I am responsible for building multiple RPMs. I have pristine SPEC files for each RPM package that I need to make, and I have BASH scripts which set up the necessary environment and build the RPMs.
I would like to use an actual build tool, such as make, to build these RPMs. By doing so, I hope to eliminate the need for custom, obfuscating BASH scripts in favor of clear, maintainable configuration files (analogous to make's Makefile). However, using POSIX make and keeping sets of make files up to date is probably as much work as maintaining the BASH scripts I currently use to build the RPM packages. There is a reason for programs like cmake and automake which wrap the capabilities of the make command - These tools are much more expressive, allowing for smaller, cleaner configuration files.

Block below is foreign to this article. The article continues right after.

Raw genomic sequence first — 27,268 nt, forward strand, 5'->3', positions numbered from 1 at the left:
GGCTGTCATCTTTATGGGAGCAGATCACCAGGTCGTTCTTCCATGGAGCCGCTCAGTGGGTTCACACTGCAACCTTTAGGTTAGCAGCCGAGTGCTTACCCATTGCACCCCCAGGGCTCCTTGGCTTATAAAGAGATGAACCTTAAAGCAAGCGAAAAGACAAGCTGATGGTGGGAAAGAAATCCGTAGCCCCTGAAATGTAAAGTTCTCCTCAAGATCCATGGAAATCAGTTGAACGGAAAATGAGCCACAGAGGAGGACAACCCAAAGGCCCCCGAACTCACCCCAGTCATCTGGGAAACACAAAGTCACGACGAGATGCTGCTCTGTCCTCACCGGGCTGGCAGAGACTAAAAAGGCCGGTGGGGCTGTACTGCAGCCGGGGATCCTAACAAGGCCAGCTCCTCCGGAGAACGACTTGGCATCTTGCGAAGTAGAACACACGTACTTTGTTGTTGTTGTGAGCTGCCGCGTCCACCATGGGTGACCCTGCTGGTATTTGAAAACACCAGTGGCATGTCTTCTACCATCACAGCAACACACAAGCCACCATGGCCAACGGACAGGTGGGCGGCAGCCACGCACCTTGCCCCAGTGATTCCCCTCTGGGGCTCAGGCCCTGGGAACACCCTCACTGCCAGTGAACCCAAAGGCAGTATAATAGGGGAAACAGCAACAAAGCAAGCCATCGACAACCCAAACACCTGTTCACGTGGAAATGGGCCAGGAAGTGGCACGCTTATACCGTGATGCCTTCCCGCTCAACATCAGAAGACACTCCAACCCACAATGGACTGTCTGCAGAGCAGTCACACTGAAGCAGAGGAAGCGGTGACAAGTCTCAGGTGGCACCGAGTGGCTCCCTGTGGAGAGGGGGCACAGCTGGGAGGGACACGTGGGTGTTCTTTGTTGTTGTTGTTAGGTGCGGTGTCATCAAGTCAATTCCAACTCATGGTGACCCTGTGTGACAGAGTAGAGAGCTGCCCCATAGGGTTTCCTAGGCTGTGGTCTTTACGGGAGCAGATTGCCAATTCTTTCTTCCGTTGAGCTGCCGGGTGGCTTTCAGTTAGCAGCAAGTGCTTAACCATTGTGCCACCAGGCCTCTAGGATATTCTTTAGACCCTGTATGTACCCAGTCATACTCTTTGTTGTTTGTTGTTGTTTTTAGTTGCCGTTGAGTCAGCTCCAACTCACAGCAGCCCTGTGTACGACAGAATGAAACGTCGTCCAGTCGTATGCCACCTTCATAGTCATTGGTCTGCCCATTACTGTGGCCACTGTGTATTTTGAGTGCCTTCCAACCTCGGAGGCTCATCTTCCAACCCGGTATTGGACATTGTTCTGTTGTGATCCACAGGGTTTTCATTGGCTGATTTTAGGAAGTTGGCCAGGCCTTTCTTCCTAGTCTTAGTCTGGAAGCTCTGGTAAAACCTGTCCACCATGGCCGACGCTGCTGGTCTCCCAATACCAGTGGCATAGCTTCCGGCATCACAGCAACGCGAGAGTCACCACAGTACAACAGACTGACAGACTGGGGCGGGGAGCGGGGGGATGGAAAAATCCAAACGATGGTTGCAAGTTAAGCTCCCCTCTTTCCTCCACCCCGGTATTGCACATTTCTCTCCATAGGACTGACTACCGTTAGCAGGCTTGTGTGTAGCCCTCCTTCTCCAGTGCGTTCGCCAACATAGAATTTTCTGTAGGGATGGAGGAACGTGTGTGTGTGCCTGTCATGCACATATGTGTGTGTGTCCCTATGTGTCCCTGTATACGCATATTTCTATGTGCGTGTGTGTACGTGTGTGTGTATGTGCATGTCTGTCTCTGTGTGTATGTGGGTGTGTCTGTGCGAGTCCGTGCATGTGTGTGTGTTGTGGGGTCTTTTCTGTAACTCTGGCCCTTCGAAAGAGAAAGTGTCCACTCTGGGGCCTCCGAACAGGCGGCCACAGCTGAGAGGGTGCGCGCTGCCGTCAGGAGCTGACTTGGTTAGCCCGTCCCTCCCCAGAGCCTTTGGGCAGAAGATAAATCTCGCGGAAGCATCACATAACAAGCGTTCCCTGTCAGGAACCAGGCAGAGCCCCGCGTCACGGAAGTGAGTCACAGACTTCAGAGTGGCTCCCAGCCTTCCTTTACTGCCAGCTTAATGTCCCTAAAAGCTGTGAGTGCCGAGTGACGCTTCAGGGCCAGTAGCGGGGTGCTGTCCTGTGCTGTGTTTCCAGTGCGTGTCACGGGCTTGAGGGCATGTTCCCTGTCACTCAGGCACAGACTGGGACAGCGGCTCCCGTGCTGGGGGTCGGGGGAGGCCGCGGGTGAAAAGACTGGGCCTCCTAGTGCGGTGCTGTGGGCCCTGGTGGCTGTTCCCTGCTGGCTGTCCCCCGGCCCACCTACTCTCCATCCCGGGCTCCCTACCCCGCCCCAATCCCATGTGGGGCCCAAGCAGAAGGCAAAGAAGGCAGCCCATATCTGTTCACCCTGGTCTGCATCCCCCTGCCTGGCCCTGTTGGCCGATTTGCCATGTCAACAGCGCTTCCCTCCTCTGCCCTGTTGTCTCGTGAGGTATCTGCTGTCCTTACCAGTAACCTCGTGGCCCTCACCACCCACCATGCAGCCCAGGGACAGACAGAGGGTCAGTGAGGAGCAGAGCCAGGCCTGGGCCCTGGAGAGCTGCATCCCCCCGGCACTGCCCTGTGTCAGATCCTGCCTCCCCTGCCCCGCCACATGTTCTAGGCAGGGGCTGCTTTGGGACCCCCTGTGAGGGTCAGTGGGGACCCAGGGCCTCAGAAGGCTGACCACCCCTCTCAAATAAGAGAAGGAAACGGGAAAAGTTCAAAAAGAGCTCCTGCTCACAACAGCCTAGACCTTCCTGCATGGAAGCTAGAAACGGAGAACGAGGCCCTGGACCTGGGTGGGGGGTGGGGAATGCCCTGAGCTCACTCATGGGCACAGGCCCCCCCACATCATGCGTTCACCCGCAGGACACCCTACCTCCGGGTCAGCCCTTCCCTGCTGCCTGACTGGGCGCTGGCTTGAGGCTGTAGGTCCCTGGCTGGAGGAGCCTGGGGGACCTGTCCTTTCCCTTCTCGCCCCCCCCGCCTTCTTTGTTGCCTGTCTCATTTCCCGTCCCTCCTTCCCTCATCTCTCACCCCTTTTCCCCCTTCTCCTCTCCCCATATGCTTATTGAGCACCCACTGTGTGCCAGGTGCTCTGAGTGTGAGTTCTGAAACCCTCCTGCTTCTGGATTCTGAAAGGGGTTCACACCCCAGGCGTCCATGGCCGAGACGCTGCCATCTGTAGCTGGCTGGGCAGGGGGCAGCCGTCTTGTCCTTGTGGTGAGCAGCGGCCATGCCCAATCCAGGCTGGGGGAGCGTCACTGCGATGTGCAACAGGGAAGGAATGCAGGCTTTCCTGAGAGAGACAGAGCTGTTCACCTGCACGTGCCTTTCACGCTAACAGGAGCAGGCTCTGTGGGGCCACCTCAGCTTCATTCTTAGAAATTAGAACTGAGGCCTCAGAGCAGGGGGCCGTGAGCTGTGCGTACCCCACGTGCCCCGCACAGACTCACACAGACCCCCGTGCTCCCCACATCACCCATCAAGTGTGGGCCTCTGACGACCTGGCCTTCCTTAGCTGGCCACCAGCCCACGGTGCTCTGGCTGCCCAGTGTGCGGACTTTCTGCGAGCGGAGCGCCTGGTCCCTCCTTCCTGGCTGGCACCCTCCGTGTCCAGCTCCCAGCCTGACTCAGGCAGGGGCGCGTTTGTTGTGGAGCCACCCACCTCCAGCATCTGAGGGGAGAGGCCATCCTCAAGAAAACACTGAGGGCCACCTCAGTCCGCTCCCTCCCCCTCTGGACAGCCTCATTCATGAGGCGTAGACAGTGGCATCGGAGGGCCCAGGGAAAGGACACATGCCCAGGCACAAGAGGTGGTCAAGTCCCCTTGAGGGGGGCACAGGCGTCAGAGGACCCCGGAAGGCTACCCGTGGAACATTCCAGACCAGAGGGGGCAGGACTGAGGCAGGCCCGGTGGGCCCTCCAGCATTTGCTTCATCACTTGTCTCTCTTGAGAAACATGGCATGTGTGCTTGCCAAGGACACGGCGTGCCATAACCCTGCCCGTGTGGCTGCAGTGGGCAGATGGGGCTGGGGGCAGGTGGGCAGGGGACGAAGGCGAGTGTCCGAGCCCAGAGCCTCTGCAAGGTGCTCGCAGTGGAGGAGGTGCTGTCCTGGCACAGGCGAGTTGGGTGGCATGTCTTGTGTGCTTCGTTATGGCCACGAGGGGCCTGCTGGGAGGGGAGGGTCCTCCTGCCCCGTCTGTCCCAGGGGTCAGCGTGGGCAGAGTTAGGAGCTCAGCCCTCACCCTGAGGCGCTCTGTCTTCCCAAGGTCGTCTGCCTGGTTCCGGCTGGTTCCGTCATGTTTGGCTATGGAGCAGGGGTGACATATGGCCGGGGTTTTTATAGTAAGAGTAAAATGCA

However, using autoconf/automake seems a poor choice as well, as they seem to be specifically built for C and C++ development. It has also been suggested that I use scons, but although this seems the best choice (due to its configuration files being actual python scripts), it too is geared for specific languages.
Using my SPEC files as "source code" and the environment as "dependencies" (such as setting up rpmbuild's directory tree structure needed to make RPMs), is there a good build tool I can use to replace my BASH scripts for a cleaner, more maintainable RPM building solution?
EDIT: It appears I was unclear about what I need when I say "build tool". I already use rpmbuild as the 'compiler' I use to 'compile' RPMs using the SPEC file (and relevant source code for the binaries) as 'source code'. I am asking for a tool which can coordinate that process.